Collaborative Divorce & Mediation: How Are They Different?

There’s more than one way to conduct divorce. While most people are familiar with the concept of courtroom litigation and leaving important decisions up to a judge or jury to decide, almost anyone can avoid this scenario. In fact, it may be preferable to do so because litigation is costly and time-consuming, especially compared to alternative means of dispute resolution.

Two alternative ways to conduct a divorce outside of the courtroom are collaborative divorce and divorce mediation. Both of these approaches permit spouses to negotiate the terms of their divorce, which can offer greater flexibility and room for nuance.

Beyond these similarities, however, collaborative divorce and mediation are very different from each other. We’ll discuss each of them below so that you can have a better idea of what you can expect from either process.

Divorce Mediation

Mediation occurs when two parties meet in private with a neutral third-party mediator. The mediator’s role is to facilitate a discussion between the parties on issues related to their divorce, such as alimony, child custody, child support, and property division. The only issue mediation (and collaborative divorce, for that matter) can’t address is domestic violence.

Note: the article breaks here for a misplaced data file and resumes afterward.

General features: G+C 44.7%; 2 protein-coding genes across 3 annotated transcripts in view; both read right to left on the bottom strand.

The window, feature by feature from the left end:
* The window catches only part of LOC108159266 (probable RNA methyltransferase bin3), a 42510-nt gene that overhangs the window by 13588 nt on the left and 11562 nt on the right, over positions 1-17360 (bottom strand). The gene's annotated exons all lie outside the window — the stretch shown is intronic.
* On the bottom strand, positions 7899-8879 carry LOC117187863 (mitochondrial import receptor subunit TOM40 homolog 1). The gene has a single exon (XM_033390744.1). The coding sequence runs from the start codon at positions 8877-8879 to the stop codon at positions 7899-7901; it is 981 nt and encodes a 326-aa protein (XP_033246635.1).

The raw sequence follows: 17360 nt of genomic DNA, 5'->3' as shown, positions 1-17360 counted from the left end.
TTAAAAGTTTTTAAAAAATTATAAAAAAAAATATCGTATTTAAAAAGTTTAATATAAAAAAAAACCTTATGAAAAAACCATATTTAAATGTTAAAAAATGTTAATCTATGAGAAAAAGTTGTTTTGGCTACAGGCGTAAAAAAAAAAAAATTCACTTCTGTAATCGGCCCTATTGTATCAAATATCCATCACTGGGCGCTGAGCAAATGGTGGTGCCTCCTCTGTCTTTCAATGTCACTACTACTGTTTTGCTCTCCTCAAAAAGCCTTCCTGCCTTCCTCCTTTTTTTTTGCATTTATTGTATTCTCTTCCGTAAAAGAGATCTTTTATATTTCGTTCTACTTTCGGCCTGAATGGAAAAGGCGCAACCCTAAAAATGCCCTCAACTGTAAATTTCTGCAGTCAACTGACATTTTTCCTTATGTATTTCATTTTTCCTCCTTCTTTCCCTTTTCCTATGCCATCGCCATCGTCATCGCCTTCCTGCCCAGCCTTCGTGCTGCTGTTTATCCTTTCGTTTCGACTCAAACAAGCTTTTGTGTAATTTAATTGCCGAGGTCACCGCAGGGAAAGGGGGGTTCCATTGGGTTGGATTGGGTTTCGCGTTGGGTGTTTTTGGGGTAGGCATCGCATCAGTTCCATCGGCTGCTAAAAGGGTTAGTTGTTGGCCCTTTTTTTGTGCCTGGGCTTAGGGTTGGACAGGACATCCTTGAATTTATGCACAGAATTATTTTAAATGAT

Divorce mediation has been around for a long time and is used by many people. Because of this, you might say that it’s a “time-tested” alternative to litigation. Although it may not be “cheap,” mediation tends to be the least expensive way for couples to divorce.

Collaborative Divorce

A collaborative divorce is conducted when each party, represented by their own attorney, meets in private to discuss the terms of the divorce. Unlike mediation, there is no neutral third-party mediator to facilitate the discussion, but each party may feel more comfortable having legal counsel advocate for their interests during this process.

Collaborative divorce occurs throughout several meetings. At the beginning, each party pledges to attempt to resolve important issues without litigation. If it turns out litigation is unavoidable, both attorneys withdraw from the case and new counsel is needed.

Which Way to Divorce Is Right for Me?

There’s no one way to divorce, which can make it hard to find the “right” way for you. This matter can become more complicated with the way you’d prefer to conduct your divorce differs from your spouse’s wishes.

If you must resolve this question before resolving your divorce, our attorney at Kay Polk, Attorney at Law can help. Because our firm can handle divorces via mediation, collaboration, or litigation, we have the experience necessary to help you understand your options and conduct your divorce.

We understand this isn’t easy, but our goal is to help our clients feel more confident about this process and what the outcome can mean for them. Get started today by requesting a consultation with our experienced divorce lawyer.

Contact us online now to learn more.